Final book update!
When I decided to write a book, I told everyone it would be out in five months.
That was two years ago.
Here's the timeline of the journey so far...
July: my mentor forces me to write a book to meet cool people to coach.
Aug: I reach out to everyone in my circle to find creators and entrepreneurs to interview.
Sept: I realize I don't want to coach any interviewees; I just love talking to creators about what they've built.
Dec: Raiders of the Lost Podcast agree to an interview—first "big name" people in the book; I get more confident and reach out to bigger creators.
Feb: I interview Derek Sivers, the author and TED speaker who made me interested in entrepreneurship.
Mar: I use stickk.com to keep a writing habit; if I miss a day then I pay $100.
May: I interview my favorite YouTuber Eric Rosen—a chess streamer and the reason I play in chess tournaments; probably the highlight of my career.
June: I get rejected by my first publishing company.
Aug: interviewing creators inspires me to start a podcast where I talk to YouTubers.
Dec: I do my final interview with two besties who run a climate tech studio.
Jan: I begin writing my own solo chapters—one to three pages (equivalent to blog posts) of my own insights, stories, and tips on creativity.
Feb: I decide to self-publish.
Mar: I move to Argentina; the book takes a backseat as I focus on the podcast, my coaching business, and my travels.
May: I put the podcast on hold to focus on getting the book done and improving my business.
July: I decide to quit doing the podcast about YouTube and pivot toward content about what I know best: coaching.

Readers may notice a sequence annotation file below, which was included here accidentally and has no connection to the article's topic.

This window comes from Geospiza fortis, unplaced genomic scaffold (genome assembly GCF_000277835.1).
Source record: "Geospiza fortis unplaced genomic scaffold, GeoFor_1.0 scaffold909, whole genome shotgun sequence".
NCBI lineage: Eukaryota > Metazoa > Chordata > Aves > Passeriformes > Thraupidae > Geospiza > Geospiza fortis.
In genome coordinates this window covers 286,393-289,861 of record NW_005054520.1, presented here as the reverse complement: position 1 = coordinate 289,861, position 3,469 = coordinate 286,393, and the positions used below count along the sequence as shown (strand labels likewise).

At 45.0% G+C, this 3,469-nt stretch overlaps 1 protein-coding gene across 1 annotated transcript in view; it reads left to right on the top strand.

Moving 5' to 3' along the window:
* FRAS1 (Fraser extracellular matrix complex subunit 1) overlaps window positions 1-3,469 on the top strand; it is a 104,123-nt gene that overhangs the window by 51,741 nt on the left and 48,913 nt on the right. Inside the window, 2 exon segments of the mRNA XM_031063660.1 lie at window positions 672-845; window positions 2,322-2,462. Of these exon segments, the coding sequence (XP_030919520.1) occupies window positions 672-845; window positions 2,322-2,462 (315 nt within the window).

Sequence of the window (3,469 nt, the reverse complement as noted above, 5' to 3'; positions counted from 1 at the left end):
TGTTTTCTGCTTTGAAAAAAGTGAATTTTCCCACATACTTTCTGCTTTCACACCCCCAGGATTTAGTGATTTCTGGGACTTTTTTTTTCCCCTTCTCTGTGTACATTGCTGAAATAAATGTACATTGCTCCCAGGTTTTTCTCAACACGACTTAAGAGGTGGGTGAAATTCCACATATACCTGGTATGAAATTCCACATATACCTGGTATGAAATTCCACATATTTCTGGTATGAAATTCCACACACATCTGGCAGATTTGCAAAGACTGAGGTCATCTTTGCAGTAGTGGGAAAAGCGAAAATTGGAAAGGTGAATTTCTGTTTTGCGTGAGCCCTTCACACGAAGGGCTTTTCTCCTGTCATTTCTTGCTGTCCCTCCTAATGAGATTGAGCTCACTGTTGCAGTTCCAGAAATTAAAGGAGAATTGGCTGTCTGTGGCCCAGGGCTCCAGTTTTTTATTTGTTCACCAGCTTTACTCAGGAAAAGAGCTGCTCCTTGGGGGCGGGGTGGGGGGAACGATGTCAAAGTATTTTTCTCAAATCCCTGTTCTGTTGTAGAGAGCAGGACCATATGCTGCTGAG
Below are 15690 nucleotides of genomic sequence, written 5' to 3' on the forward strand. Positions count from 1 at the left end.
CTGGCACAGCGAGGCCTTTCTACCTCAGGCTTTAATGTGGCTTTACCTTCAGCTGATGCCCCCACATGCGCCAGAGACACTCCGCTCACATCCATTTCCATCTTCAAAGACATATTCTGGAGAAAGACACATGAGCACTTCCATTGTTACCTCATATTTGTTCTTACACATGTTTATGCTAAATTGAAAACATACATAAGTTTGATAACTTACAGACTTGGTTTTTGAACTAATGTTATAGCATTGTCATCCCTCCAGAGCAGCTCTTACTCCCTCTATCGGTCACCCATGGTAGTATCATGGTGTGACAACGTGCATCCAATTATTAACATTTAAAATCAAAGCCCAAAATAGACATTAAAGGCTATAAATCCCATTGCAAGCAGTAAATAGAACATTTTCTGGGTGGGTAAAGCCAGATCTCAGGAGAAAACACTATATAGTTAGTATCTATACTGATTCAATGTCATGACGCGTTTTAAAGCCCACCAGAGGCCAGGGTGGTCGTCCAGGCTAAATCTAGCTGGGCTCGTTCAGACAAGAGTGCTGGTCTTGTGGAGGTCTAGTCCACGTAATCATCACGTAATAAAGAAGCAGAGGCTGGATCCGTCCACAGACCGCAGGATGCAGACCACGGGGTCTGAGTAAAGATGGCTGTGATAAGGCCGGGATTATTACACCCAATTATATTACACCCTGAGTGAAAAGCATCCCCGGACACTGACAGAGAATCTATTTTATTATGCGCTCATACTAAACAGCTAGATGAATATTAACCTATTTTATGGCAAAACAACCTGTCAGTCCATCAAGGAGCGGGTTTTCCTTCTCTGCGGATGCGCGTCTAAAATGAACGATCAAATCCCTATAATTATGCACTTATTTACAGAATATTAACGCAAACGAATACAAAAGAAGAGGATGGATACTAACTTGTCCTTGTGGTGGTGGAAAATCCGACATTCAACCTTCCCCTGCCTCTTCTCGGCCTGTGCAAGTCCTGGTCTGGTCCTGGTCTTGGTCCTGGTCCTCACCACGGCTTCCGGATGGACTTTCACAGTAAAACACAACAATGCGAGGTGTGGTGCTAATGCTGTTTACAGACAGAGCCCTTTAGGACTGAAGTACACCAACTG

I move to Colombia on September 8th.
The goal between now and then is to finish the first draft. Then I'll give it to a copy editor (spelling/grammar/punctuation) and a developmental editor (structure/sequencing).
While in Colombia, my main focus will be on editing and sharpening the book. It'll be as easy and fun to read as possible. I'll also use the Hemingway app to edit the book down to a 3rd-5th grade reading level.
Then in late October, I'm moving to Brazil with my girlfriend so I can meet her friends and experience her home country. During my time there, I'll self-publish the book on Amazon.
Finally, in mid-December, she and I will come back to the United States for a month. Aside from the holidays and family time, my efforts will be entirely set on promoting the book.
I'll reach out to every single person in my Facebook friends list, email list, and contacts. Not to spam, but to share what I'm confident will be an insanely valuable resource.
I'll also try to partner with some of the creators I interviewed. If they love the book, I'll ask them to share it with their audiences. There might be some affiliate possibilities. We'll see.
At some point last year, I was angry with myself that the book was taking so long.
People asked for it. I got distracted by shiny objects. I emailed interviewees ensuring them I'm not a snake oil salesman.
But as I write these final chapters, I'm grateful it's taken me longer than expected.
I've learned and experienced so much in these last two years. I interviewed some of my biggest role models. I've become buddies with several of them.
I have stories to tell. Tons of mistakes to share so others don't make them. Lessons to give only because I gave myself time to learn them.
Alex Hormozi said, "You can spend two months writing a book, and spend the rest of your life marketing it. Or you can spend two years writing a book and let it market itself forever."
I have no idea if Do The Thing! will be good enough to market itself for years to come. But I do know that I've thoroughly enjoyed writing and rereading it.
Whether it makes $10 or $100k, I can only hope it helps one aspiring creator do what they want to do.
To those who bought pre-sale copies: thank you for your patience. I promise it'll be worth it.
Just a little bit longer.
(If you want to secure a half-off signed copy, click below.)